2 Kings 17
-This chapter describes the fall of the northern kingdom of Israel to the Assyrians and the reasons why God allowed them to be permanently taken away into captivity. Hoshea, who was the last of the kings of Israel, did evil in the sight of the LORD during his reign, yet not to the extent of his predecessors (2 Kings 17:1-2). Nonetheless, the LORD was finished with this evil and stubborn group of Israel’s children and took them from their land by the hands of the Assyrians under the leadership of Shalmanesar. He got furious when Hoshea went to So, king of Egypt, offering no tribute to Assyria as he had done year by year. Shalmanesar bound Hoshea up in prison and invaded the whole land of Israel and besieged Samaria. After three years, the king of Assyria captured Samaria and carried Israel away into exile settling them in Halah, Habor, on the river of Gozan, and into the cities of the Medes (2 Kings 17:3-6). These became the lost tribes of Israel who never returned to the land of promise.
-The rest of the chapter explains why Israel was dealt this blow and removed from the land. All this came about because they sinned against the LORD and did not fear their God who had brought them up from the land of Egypt out of slavery under the bondage of Pharaoh. They walked in the customs of the nations and kings whom the LORD had driven out before the sons of Israel. They did secret things that were not right in the sight of the LORD and built pagan alters and sacrificed to false gods; thus, rejecting the only true God. “Yet the LORD warned Israel and Judah through all His prophets and every seer saying, ‘Turn from your evil ways and keep My commandments, My statutes according to all the law which I commanded your fathers, and which I sent to you through My servants the prophets (2 Kings 17:7-13).” However, they did not listen, but became hard to the truth of the LORD like their father did, and they did not believe in the LORD their God (2 Kings 17:14). They made their sons and daughters pass through the fire of pagan human sacrifice, and practiced divination and enchantments, and sold themselves to do evil in the sight of the LORD. This is why the LORD was very angry with Israel and removed them from His sight except for Judah, whom had been given the Messianic promise through David. The text says this rejection of the LORD began with the leadership of Jeroboam, the son of Nebat, who drove Israel away from following the LORD and made them commit a great sin. There was no turning in the succeeding generations by the sons of Israel even though the LORD had showed great patience and forbearing. They simply would not depart from their wicked ways and receive the grace that God extended. Instead, they persisted in their debauchery until the LORD removed Israel from His sight, as He spoke through all His servants the prophets. Israel was carried away as God’s patience finally ran out (2 Kings 17:15-23).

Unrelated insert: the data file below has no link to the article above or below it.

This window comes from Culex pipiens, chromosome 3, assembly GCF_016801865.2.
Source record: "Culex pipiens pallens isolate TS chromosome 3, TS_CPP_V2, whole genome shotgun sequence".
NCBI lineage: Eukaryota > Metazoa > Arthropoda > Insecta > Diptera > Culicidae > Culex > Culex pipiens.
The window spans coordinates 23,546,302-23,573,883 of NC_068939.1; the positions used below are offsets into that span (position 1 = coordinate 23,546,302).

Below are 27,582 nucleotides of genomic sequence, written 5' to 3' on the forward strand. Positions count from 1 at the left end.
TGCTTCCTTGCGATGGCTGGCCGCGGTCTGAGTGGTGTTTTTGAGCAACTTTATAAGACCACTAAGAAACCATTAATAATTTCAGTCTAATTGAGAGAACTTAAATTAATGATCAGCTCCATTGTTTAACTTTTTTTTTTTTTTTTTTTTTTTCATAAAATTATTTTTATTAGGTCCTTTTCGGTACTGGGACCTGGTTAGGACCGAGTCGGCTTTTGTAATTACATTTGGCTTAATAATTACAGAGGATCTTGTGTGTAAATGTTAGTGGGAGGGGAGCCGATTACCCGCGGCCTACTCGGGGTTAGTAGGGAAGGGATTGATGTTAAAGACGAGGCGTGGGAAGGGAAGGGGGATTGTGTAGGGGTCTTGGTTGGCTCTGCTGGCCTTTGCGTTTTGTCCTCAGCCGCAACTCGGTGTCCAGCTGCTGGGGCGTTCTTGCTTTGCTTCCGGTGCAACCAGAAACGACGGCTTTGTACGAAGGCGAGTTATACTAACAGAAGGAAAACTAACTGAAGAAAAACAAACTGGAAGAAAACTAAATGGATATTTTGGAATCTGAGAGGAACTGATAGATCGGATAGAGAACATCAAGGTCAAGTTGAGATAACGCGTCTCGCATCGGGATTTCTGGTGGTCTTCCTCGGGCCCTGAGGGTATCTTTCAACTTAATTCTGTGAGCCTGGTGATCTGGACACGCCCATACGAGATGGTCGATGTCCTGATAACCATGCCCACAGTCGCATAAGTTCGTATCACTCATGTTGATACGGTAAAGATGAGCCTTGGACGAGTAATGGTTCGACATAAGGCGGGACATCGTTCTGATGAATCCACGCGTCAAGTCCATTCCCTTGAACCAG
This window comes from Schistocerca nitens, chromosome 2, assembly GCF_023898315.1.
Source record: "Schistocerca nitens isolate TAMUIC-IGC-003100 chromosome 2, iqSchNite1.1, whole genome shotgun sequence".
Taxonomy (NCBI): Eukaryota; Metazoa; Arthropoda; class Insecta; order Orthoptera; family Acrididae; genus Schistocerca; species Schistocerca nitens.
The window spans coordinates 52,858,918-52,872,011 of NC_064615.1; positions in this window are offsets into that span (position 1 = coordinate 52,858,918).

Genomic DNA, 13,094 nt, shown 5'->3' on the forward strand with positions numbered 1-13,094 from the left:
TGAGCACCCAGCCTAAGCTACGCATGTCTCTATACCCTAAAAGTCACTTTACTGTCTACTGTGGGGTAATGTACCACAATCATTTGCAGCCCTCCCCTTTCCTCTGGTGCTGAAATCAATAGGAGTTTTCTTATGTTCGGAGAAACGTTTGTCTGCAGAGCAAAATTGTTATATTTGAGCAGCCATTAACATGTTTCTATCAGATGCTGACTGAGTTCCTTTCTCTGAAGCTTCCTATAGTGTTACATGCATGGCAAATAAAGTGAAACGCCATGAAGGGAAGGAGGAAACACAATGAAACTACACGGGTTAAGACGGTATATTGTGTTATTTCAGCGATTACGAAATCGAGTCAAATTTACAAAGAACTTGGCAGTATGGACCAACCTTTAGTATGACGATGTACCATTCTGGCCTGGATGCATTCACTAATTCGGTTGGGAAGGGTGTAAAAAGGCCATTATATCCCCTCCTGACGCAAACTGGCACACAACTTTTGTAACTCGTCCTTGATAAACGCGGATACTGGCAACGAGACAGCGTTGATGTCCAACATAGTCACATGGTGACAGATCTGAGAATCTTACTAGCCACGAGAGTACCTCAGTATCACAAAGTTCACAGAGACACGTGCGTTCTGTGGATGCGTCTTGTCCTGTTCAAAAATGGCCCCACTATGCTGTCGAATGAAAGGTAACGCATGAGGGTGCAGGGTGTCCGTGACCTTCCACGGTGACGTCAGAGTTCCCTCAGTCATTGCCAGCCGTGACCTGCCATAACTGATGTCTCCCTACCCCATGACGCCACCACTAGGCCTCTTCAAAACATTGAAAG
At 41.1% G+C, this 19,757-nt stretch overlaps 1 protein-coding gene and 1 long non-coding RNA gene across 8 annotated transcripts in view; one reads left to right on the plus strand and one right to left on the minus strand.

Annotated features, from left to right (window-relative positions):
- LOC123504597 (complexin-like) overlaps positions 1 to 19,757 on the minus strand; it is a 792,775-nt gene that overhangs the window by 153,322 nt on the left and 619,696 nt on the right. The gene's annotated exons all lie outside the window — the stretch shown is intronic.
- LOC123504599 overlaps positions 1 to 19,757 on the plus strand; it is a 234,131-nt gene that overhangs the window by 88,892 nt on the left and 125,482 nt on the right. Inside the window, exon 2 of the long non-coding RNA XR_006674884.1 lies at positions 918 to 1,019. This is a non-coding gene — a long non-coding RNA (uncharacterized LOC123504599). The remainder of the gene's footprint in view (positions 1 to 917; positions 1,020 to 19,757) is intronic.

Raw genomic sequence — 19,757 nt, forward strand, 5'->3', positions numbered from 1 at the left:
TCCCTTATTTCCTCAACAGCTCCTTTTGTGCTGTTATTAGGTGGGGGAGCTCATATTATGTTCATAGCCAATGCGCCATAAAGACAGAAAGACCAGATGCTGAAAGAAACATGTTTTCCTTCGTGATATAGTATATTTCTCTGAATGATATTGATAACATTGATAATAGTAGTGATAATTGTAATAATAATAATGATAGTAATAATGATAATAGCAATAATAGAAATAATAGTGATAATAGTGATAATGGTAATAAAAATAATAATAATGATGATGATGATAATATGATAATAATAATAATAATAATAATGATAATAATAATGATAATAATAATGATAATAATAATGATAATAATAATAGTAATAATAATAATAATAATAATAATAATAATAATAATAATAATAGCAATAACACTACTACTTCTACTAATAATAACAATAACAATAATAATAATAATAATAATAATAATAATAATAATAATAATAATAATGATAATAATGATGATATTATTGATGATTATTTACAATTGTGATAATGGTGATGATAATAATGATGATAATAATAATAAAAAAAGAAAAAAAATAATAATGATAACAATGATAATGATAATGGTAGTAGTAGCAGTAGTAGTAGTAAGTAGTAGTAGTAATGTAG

-The king of Assyria brought in a multitude of foreigners into the land at this point to resettle it and repopulate it from Babylon, Cuthah, Avva, Hamath, and Sephar-vaim. This was the beginning of the half-breed tribe of intermarried Jews that became well known in the time of Jesus as the socially hated “Samaritans.” There were some interesting interactions with the supernatural and even the animal kingdom as they came in to resettle in the Promised Land. They even were taught some on the concepts of the LORD by priests, but it did not take proper root in their souls. There was still too much mixture of the foreign gods and their practices, and the LORD was never made supreme. God had solely covenanted with His people and they had broken their promises in Israel. Those that replaced them did not fear Him properly either and gave themselves over to serve other idols (2 Kings 17:24-41).
-*Application* God is serious about His commitment to us. How serious are we in our devotion to Him? The Bible tells us to work out our salvation with fear and trembling (Philippians 2:12). The Word of God also tells us to test and examine ourselves to make sure we are in the faith and evaluate if Christ Jesus is actually IN us through His Holy Spirit—unless we indeed fail that test (2 Corinthians 13:5). Too many of us take a light approach to the Lord and don’t consider the consequences of our divided affections to this world. Israel ended up paying a tragic price for their unbelief and capitulation to idols. Here’s the reality. We tend to take a tolerant position on the occult, wizards, witches, spells, and such in what we deem harmless children’s adventure stories. Here in Scripture we should get a reality check on how God views such things and His hatred of sharing loyalties.
Verse to Memorize: 2 Kings 17:7